Our lab at Duke Neurobiology is seeking to recruit a postdoctoral fellow to lead a project that aims to determine the genetic and circuit basis of simple value-based decision making. Specifically, the funded project will aim to exploit the significant variation in the decision outcomes we observed among different wild-caught Drosophila strains to identify the specific genes – and by extension the circuitry that they participate in – whose variations in function and/or expression underlie the observed behavioral variation. Drosophila females are capable of making value-based decisions: they have the capacity to memorize and rank the values of different acceptable options before committing to a decision. Furthermore, Drosophila offer an EM-level connectome and extensive genetic access to their relatively simple and likely easier to understand brain, making them an excellent model for studying the neurobiology of value-based decision making. For more information, see some of our published work in Science (DOI: 10.1126/science.1151842), Cell Reports (DOI: 10.1016/j.celrep.2014.09.033), Current Biology (DOI: 10.1016/j.cub.2014.09.076), eLife (DOI: 10.7554/eLife.46165), and PNAS (DOI: 10.1073/pnas.1911583116). Our lab is well funded, collaborative, and located in an intellectually vibrant neurobiology research community.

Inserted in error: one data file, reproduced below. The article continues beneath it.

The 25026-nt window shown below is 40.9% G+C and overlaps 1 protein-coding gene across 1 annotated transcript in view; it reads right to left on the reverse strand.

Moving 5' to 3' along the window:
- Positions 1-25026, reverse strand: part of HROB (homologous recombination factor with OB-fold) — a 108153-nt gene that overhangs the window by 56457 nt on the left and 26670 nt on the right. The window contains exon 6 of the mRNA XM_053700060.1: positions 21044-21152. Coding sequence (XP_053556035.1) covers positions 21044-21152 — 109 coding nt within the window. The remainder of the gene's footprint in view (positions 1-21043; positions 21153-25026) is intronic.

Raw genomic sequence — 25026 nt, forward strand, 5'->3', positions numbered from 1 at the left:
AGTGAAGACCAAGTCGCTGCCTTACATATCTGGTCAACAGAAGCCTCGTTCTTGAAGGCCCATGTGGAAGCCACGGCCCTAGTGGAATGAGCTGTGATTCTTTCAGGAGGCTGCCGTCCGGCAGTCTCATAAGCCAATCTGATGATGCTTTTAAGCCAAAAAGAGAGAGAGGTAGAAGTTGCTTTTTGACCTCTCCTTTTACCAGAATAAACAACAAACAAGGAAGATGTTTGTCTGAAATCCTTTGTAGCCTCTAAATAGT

The ideal candidate is someone who has (or is about to have) a Ph.D. in Neuroscience or related field, possesses strong problem-solving and quantitative skills, and is curiosity-driven. Competence in molecular and genomic approaches, strong motivation to learn new techniques, and ability to code are a must. Working knowledge in e-phys, Ca2+ imaging, and optics is highly desirable. Interested candidates please send a cover letter, CV, and contacts for three references to firstname.lastname@example.org.